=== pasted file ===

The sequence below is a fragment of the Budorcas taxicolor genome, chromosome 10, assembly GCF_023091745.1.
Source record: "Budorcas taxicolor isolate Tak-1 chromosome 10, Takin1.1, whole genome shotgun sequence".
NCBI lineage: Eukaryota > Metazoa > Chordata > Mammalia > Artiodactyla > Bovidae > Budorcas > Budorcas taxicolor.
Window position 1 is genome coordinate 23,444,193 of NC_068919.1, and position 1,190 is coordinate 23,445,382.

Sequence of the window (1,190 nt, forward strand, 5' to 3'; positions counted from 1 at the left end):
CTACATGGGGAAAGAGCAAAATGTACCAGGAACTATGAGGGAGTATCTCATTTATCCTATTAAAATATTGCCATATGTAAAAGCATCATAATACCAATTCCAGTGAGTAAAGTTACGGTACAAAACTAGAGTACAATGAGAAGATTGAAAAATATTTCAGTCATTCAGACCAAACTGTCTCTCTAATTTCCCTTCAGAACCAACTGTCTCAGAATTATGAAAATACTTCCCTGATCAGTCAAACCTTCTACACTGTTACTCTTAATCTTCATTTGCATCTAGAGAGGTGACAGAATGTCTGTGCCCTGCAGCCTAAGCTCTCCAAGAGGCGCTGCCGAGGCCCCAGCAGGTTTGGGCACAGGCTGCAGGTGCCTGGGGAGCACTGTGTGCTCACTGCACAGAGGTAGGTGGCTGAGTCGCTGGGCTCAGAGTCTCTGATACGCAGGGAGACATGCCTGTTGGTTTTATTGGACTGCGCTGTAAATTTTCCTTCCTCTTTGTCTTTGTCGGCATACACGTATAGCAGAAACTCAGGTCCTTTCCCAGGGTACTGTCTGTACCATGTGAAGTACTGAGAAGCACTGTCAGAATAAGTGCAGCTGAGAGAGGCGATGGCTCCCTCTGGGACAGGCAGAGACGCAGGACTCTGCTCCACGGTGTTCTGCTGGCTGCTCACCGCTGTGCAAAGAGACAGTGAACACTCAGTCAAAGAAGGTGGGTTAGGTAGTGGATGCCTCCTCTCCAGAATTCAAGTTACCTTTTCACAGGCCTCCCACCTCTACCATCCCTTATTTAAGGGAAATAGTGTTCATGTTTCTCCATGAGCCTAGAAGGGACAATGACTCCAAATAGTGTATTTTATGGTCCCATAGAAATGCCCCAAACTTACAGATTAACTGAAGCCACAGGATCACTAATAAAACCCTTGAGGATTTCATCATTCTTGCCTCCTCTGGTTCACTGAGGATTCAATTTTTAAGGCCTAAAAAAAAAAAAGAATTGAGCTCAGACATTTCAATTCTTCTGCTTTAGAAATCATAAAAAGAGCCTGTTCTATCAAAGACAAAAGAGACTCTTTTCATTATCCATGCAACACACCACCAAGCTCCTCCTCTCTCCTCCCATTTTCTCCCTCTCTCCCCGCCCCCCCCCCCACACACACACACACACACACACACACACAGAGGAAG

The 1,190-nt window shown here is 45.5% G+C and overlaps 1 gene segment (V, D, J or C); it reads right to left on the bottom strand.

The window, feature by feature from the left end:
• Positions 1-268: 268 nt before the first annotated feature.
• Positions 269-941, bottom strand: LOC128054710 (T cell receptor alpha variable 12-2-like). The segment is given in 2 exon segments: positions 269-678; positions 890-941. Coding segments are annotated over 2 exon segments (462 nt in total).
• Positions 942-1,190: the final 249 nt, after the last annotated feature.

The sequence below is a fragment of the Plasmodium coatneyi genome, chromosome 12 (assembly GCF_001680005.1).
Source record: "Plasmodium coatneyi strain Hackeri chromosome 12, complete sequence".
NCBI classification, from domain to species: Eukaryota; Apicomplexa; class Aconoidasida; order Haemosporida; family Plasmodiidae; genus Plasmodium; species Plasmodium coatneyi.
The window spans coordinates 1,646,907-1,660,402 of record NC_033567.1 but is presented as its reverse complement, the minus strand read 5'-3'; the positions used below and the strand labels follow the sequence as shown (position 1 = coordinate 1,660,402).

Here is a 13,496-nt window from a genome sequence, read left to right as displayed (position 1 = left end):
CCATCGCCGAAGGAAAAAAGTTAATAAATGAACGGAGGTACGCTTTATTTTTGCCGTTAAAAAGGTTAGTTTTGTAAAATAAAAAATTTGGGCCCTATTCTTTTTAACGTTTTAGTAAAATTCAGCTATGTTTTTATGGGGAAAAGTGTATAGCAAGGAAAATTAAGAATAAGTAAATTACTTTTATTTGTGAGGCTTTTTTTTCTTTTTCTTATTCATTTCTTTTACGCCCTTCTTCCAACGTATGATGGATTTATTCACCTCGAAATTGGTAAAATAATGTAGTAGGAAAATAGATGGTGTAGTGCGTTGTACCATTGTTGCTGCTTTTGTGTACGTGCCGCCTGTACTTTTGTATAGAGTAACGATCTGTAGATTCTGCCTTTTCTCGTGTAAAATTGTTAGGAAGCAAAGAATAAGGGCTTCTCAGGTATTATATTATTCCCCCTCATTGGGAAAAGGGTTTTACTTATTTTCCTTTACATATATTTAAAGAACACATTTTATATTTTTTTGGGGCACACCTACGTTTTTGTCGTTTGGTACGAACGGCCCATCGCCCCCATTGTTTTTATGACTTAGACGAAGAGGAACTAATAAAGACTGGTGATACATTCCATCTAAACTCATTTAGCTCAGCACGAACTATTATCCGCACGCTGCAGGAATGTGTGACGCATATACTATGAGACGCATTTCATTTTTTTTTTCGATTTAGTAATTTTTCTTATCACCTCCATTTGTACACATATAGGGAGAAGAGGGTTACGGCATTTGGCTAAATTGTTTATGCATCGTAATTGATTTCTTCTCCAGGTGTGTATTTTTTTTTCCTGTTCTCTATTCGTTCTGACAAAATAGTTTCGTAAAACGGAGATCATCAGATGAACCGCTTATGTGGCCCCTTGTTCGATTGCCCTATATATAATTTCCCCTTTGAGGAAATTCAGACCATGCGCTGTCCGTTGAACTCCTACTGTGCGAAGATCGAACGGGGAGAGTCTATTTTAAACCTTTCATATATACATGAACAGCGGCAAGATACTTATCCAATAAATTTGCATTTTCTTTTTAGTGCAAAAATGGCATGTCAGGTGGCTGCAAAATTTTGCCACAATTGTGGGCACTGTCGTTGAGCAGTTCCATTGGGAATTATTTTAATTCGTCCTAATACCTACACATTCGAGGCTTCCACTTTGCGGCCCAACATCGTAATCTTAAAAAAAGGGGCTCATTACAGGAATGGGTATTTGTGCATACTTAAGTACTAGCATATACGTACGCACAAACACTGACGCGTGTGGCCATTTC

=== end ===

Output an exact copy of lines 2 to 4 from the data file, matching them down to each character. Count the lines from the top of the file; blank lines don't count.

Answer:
Source record: "Budorcas taxicolor isolate Tak-1 chromosome 10, Takin1.1, whole genome shotgun sequence".
NCBI lineage: Eukaryota > Metazoa > Chordata > Mammalia > Artiodactyla > Bovidae > Budorcas > Budorcas taxicolor.
Window position 1 is genome coordinate 23,444,193 of NC_068919.1, and position 1,190 is coordinate 23,445,382.